Node root = null;
/*-Fill the ArrayLists of each Node with references to their child-Nodes*/
for (int i = 0; i < tree.length; i++) {
if (tree[i] == i) {
root = treeNodes[i];
}
}
/* Ascertain that tree has root */
if (root == null) {
throw new RuntimeException("Given tree-array has no root!");
} else {
removeRootFromChildren(root);
return root;
}
}

static boolean compareTrees(Node nodeFromTree1, Node nodeFromTree2) {
/*-
* BaseCase1: Both nodes are leaves -> return true
* BaseCase2: Both nodes have unequal amounts of children -> return false
*/
if (nodeFromTree1.children.isEmpty() && nodeFromTree2.children.isEmpty()) {
return true;
} else if (nodeFromTree1.children.size() != nodeFromTree2.children.size()) {
return false;
} else {
boolean treesAreIsomorph = true; // Default Assumption
for (int i = 0; i < nodeFromTree1.children.size(); i++) {
treesAreIsomorph = compareTrees(nodeFromTree1.children.get(i), nodeFromTree2.children.get(i));
}
return treesAreIsomorph;
}
}

public static void main(String[] args) throws Exception {
int[] tree1 = { 2, 3, 3, 3, 2, 2, 1, 0, 7, 5, 3, 10, 10, 6 };
int[] tree2 = { 4, 10, 11, 0, 4, 0, 12, 4, 7, 8, 0, 3, 4, 12 };

Node root1 = createTreeFromArray(tree1);
Node root2 = createTreeFromArray(tree2);

sortForest(root1);
sortForest(root2);

System.out.println(compareTrees(root1, root2));

}
}


Questions

1. Should I have avoided the static NodeComparator variable? I used it since, in the end, it saved me a lot of instantiating of an object to pass to ArrayLists sort() method. I don't know as of now how to do the sorting with the provided sort() without passing an object.

2. Could I have reduced the BaseCases down from 2 to 1 in both recursive methods? I couldn't think of a way to do it.

3. Was the algorithm I thought of acceptable or should I have gone for a different approach? If yes, please explain which one, this was the only one I could think of.

I'd appreciate it if reviews of the code itself focused especially on the recursive methods, since I think that's the part where I'm struggling the most.

Examples for the sorting

2 examples for the sorting of the trees: int[] tree1 = { 2, 3, 3, 3, 2, 2, 1, 0, 7, 5, 3, 10, 10, 6 };

int[] tree2 = { 4, 10, 11, 0, 4, 0, 12, 4, 7, 8, 0, 3, 4, 12 };

It looks like you have a small bug on your compare function. You don't change result, if compare returns anything. This means your else always returns 0.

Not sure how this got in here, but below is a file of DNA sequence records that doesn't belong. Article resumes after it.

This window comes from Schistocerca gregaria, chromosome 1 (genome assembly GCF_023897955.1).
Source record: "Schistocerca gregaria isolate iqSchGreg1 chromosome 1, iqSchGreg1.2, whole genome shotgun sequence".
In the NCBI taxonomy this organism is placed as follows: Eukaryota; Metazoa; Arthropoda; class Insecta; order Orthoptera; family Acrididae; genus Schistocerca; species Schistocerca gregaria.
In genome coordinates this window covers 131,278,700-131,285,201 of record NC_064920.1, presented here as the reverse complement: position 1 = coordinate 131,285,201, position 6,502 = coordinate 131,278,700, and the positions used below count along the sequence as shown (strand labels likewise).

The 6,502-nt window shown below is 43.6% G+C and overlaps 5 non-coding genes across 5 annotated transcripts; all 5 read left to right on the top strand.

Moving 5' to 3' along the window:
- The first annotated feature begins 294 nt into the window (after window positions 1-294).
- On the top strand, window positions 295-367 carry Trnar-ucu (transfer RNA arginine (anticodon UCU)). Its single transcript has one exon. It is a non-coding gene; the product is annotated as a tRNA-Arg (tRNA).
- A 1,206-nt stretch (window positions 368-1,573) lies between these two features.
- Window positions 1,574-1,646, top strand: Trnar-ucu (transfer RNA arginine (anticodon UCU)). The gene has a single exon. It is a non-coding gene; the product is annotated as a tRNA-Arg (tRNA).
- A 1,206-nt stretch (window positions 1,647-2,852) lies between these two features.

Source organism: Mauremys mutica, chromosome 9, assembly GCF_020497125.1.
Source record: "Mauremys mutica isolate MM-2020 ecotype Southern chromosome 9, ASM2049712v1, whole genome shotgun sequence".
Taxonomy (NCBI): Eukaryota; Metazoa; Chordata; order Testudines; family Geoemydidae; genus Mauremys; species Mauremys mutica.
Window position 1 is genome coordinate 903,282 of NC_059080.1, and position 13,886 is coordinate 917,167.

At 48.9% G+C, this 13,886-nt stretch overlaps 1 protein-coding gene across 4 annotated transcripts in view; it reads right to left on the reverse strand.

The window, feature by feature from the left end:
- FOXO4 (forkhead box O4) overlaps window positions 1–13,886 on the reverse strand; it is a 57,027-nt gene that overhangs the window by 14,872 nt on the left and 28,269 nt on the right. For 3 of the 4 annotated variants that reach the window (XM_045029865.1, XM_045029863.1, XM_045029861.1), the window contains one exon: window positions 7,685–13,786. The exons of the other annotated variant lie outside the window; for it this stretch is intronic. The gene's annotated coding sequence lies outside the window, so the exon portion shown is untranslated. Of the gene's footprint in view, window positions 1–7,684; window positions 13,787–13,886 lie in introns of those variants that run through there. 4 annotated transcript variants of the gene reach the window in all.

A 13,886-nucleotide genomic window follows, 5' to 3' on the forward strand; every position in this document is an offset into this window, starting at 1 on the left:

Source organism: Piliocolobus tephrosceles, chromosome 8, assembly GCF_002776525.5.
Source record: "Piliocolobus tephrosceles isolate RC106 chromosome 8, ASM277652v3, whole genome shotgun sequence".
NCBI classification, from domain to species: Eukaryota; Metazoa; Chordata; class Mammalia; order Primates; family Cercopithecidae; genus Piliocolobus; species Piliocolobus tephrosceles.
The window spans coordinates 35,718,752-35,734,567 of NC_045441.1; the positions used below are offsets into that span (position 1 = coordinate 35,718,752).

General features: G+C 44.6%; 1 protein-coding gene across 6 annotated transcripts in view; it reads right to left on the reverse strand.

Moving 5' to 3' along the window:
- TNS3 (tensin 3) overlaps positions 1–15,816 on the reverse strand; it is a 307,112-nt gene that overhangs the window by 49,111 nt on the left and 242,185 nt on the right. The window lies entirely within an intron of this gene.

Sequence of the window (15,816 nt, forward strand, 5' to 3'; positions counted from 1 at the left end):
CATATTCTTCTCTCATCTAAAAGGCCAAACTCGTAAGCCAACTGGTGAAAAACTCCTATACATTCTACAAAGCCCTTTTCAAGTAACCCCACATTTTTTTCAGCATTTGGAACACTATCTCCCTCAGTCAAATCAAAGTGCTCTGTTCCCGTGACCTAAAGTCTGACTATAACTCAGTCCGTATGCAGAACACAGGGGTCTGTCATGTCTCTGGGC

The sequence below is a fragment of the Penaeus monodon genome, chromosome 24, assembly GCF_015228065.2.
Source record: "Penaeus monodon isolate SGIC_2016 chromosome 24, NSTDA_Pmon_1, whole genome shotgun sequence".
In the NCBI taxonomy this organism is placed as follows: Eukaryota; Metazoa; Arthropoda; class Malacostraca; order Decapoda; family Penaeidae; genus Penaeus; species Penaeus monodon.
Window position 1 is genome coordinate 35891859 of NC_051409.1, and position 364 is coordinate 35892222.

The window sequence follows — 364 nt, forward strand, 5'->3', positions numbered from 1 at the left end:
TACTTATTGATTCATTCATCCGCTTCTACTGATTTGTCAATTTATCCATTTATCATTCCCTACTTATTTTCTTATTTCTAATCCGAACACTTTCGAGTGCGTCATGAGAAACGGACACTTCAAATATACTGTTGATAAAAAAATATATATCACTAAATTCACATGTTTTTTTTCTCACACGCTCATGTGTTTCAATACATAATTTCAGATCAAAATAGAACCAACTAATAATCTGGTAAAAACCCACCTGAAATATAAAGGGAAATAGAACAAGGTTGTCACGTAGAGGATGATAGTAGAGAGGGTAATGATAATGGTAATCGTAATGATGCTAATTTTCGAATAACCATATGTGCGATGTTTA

Your leaf stuff is also not needed, as if you're comparing a leaf to a non-leaf it'll be caught by the else if, and if you're comparing a leaf with a leaf, the for loop will never run.

public int compare(Node n1, Node n2) {
if (n1.children.size() != n2.children.size()) {
return ((n1.children.size() > n2.children.size()) ? -1 : 1);
}
int result = 0;
for (int i = 0; (i < n1.children.size()) && (result == 0); i++) {
result = compare(n1.children.get(i), n2.children.get(i));
}
return result;
}

• Thanks for catching that bit about result, seems like I accidentally changed that while editing. Also agreed, I looked it over and that's a part that can be removed from both compareTrees and compare itself. Apr 16, 2017 at 16:21

The code given above is buggy and non-functional, which I did not notice until Peilonrayz pointed it out.

Another bug is that "sortForest()" invokes the sort method of the ArrayList inside the forLoop, leading to incorrect sorting that doesn't throw an error. That should look like the following:

   static void sortForest(Node root) {
if (root.children.isEmpty()) {
return;
} else {
for (int i = 0; i < root.children.size(); i++) {
sortForest(root.children.get(i));
}
root.children.sort(comp);
}
}


An additional bug is that compareTrees() does not stop comparing once a difference is found. It needs to include "treesAreIsomorph" in its conditions to check in the forLoop.

static boolean compareTrees(Node nodeFromTree1, Node nodeFromTree2) {
if (nodeFromTree1.children.size() != nodeFromTree2.children.size()) {
return false;
} else {
boolean treesAreIsomorph = true; // Default Assumption
for (int i = 0; i < nodeFromTree1.children.size() && treesAreIsomorph; i++) {
treesAreIsomorph = compareTrees(nodeFromTree1.children.get(i), nodeFromTree2.children.get(i));
}
return treesAreIsomorph;
}
}


Those are on top of the bug that Peilonrayz already found, whose correct version is:

public int compare(Node n1, Node n2) {
if (n1.children.size() != n2.children.size()) {
return ((n1.children.size() > n2.children.size()) ? -1 : 1);
} else {
int result = 0; /*- Default assumption - Sub-trees of n1 and n2 are equal*/
for (int i = 0; (i < n1.children.size()) && (result == 0); i++) {
result = compare(n1.children.get(i), n2.children.get(i));
}
return result;
}
}
}